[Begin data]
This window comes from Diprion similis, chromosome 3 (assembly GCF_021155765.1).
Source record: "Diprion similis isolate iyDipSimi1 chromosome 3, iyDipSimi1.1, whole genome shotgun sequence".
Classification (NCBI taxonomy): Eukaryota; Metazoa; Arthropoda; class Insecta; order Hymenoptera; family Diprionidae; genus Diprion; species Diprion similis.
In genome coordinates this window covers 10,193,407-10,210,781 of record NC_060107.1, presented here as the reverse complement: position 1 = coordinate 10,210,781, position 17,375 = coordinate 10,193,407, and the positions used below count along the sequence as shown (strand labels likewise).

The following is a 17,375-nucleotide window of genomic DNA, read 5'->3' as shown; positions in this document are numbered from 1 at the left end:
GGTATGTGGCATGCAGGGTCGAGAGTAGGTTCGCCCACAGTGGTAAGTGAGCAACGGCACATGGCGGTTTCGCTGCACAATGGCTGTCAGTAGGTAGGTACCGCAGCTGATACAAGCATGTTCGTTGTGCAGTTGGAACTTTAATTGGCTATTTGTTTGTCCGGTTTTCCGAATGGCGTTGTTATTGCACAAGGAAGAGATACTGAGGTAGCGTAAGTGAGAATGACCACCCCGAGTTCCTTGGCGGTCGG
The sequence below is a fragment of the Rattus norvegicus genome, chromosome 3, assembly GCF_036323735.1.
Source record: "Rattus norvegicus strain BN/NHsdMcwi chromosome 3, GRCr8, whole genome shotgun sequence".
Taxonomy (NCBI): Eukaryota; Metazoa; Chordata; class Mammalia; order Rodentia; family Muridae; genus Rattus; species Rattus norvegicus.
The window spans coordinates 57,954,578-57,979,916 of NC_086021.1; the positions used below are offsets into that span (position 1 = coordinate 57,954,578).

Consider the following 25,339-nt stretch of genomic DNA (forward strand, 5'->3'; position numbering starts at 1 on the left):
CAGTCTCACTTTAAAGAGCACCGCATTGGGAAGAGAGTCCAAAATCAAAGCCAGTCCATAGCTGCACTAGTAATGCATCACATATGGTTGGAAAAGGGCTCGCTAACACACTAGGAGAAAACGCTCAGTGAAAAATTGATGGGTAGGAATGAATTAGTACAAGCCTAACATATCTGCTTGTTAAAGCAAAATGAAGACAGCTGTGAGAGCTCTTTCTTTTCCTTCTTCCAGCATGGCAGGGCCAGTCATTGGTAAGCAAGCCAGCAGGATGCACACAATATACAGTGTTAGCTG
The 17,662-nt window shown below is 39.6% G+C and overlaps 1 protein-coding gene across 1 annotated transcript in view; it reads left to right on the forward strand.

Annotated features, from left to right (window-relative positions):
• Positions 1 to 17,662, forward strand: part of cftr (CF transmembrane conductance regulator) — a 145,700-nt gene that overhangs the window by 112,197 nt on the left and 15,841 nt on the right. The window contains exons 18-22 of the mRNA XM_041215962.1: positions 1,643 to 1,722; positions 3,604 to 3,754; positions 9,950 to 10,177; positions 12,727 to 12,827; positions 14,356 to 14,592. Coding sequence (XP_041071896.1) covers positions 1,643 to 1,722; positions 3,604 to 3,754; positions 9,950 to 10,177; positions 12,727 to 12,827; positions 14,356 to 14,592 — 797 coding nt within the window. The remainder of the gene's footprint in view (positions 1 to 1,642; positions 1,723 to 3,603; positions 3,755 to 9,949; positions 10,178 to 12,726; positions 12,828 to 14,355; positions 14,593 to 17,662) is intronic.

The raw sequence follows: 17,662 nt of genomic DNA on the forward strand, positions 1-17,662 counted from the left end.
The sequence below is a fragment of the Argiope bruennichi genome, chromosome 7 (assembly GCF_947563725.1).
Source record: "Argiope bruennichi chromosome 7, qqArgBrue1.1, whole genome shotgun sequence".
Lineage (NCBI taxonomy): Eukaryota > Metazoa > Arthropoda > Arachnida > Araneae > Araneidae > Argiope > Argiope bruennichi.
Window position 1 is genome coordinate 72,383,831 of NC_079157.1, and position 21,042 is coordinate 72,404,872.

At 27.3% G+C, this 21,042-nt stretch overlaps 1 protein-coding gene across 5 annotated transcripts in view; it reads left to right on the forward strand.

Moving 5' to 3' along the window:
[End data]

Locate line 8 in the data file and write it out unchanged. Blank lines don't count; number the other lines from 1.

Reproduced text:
Source record: "Rattus norvegicus strain BN/NHsdMcwi chromosome 3, GRCr8, whole genome shotgun sequence".